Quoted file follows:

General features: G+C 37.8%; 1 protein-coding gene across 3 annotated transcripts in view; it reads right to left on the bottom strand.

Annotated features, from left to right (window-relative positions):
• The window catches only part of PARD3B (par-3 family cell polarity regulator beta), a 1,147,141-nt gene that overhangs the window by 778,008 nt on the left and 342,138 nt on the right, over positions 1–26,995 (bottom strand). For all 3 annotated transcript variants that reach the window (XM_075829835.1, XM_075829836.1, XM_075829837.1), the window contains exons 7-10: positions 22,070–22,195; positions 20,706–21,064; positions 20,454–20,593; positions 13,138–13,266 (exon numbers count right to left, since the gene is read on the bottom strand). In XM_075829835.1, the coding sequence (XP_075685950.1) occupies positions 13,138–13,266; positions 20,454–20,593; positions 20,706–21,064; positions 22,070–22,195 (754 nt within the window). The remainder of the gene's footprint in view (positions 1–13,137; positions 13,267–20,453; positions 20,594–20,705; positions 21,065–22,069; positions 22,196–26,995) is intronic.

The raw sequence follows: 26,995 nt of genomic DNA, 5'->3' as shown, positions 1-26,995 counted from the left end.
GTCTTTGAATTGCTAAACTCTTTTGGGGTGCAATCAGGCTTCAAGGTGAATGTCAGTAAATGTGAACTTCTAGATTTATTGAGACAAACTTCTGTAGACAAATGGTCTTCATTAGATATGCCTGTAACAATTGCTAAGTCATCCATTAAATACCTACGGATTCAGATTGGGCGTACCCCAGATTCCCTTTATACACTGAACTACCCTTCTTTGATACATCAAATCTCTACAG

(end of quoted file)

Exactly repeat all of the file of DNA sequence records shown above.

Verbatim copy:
General features: G+C 37.8%; 1 protein-coding gene across 3 annotated transcripts in view; it reads right to left on the bottom strand.

Annotated features, from left to right (window-relative positions):
• The window catches only part of PARD3B (par-3 family cell polarity regulator beta), a 1,147,141-nt gene that overhangs the window by 778,008 nt on the left and 342,138 nt on the right, over positions 1–26,995 (bottom strand). For all 3 annotated transcript variants that reach the window (XM_075829835.1, XM_075829836.1, XM_075829837.1), the window contains exons 7-10: positions 22,070–22,195; positions 20,706–21,064; positions 20,454–20,593; positions 13,138–13,266 (exon numbers count right to left, since the gene is read on the bottom strand). In XM_075829835.1, the coding sequence (XP_075685950.1) occupies positions 13,138–13,266; positions 20,454–20,593; positions 20,706–21,064; positions 22,070–22,195 (754 nt within the window). The remainder of the gene's footprint in view (positions 1–13,137; positions 13,267–20,453; positions 20,594–20,705; positions 21,065–22,069; positions 22,196–26,995) is intronic.

The raw sequence follows: 26,995 nt of genomic DNA, 5'->3' as shown, positions 1-26,995 counted from the left end.
GTCTTTGAATTGCTAAACTCTTTTGGGGTGCAATCAGGCTTCAAGGTGAATGTCAGTAAATGTGAACTTCTAGATTTATTGAGACAAACTTCTGTAGACAAATGGTCTTCATTAGATATGCCTGTAACAATTGCTAAGTCATCCATTAAATACCTACGGATTCAGATTGGGCGTACCCCAGATTCCCTTTATACACTGAACTACCCTTCTTTGATACATCAAATCTCTACAG